Lade Inhalt...

New regionalism tendencies and the impact on world trade

Seminararbeit 2011 14 Seiten



1 Introduction

2 Multilateralism vs. Regionalism
2.1 Regional Trade Agreements - Types and Development
2.2 GATT Regulations

3 New Regionalism - Impact on World Trade
3.1 Positive vs. Negative Effects
3.2 Winners and Losers
3.3 NAFTA effects on the Mexican and the World economy

4 Conclusion

5 Bibliography

List of Figures

Figure 1: EU - Trade to GDP ratio

Figure 2: Types of Regional Trade Agreements

Figure 3: Number of RTA’s by year of notification

Figure 4: Foreign Direct Investments - Inflow to Mexico in $US Billion

Figure 5 : Number of Maquiladoras by the country of origin as of 2002

Figure 6: Asian Spaghetti Bowl

List of Tables

Table 1: NAFTA Impact on the Mexican economy - yearly averages to the year 2005

List of Abbreviations

illustration not visible in this excerpt

1 Introduction

In 2009 German exports totaled 816 billion Euros in value. (EU Observer, 2010).

During the 20th century cross-border trade has become one of the defining parameters for many economies and their enterprises in order to achieve competitive advantages. In most countries international trade represents a significant share of the gross domestic product (see figure 1, p.5). Free trade policies have set the base for these global economic integration tendencies.

illustration not visible in this excerpt

Figure 1: EU - Trade to GDP ratio (WTO, 2010)

This essay examines the desirability of regional economic integration in comparison to the multilateral trade approach promoted by the World Trade Organization (WTO). In specific it discusses the question whether regionalism encourages or discourages trends towards free trade on a global basis.

2 Multilateralism vs. Regionalism

Passionate debates of economists about global economic integration provide two major directions: regionalism and multilateralism. The reality is more complex than economic theory; hence, it is stated that the two models are not mutually exclusive, but complementary. Liberalization tendencies in general are driven by the principle that free trade positively stimulates the economic welfare as profits are expected to be higher than participation costs in the respective alliance (Salvatore, 2001, p. 339). The multilateral trade policy approach is characterized by a cooperative action of multiple states considering the interests of all union partners. International organizations, such as the UN or the WTO, follow this approach. Rules and principles are the common denominator among all members which the WTO constantly aims to extend. However, different backgrounds and goals throughout all members limit the scope for agreements (Hauser / Zimmermann, 2001). In contrast to the multilateral approach economic regionalism refers to the tendency of a limited number of states (in close geographical proximity) to establish a partnership with the objective of dismantling trade barriers systematically. Today, ,,regionalism tendencies” exist as well between countries which are not located in the same area.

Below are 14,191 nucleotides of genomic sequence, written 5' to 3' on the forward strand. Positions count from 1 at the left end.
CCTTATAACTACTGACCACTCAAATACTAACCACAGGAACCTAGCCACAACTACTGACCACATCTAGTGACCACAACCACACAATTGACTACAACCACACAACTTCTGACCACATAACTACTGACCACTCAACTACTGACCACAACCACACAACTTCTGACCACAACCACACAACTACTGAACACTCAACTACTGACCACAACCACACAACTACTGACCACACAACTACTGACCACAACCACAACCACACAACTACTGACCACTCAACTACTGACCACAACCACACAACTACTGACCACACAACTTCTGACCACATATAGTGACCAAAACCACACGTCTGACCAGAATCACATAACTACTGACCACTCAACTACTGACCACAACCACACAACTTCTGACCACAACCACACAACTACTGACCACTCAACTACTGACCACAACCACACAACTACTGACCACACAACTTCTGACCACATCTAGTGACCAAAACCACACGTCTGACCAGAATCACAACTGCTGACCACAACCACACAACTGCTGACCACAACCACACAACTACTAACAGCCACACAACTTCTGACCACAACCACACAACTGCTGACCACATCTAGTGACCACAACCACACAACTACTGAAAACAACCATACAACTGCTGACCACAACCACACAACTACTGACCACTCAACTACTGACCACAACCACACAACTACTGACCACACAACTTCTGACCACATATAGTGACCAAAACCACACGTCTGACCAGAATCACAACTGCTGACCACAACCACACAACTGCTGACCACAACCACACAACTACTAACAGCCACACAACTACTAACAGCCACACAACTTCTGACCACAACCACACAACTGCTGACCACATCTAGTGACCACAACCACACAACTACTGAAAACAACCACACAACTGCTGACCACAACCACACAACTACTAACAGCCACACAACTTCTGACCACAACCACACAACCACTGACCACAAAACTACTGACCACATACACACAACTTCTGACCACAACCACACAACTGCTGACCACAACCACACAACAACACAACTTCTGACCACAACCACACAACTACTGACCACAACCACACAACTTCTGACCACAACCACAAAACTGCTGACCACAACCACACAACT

2.1 Regional Trade Agreements - Types and Development

Based on the type of integration RTA’s can be classified into different groups (see figure 2, p.6). The range covers low level integration agreements as well as monetary or economic unions, which are characterized by a high level of interaction between its individual members (Piggott / Cook, 2006, p.89). Details about every type of agreement are outlined by Grimwade (2000, p.341) and Salvatore (2001, p.340) and will not be discussed in detail in this essay.

illustration not visible in this excerpt

Figure 2: Types of Regional Trade Agreements

The development of RTA’s can be classified into two waves. The first one was taking place during the 1950s and 1960s, strongly driven by the establishment of RTA’s in the European area such as the European Community in 1957. Many agreements established during the first wave of regionalism broke down by the end of the 1960s as expectations were not met (Grimwade, 1996, p. 21). Over the last 20 years the number and relevance of RTA’s greatly increased around the world (see figure 3, p.7). This ,,second wave of regionalism” was characterized by the integration of the most relevant world economies (Beise, 2001). Economic reasons and the stagnation of WTO negotiations have been the main drivers behind this development as underlined by Crawford and Fiorentino: ,,Sluggish progress in multilateral trade negotiations under the Doha Development Round appears to have accelerated further the rush to forge RTA’s.” (cf. Crawford / Fiorentino, 2005).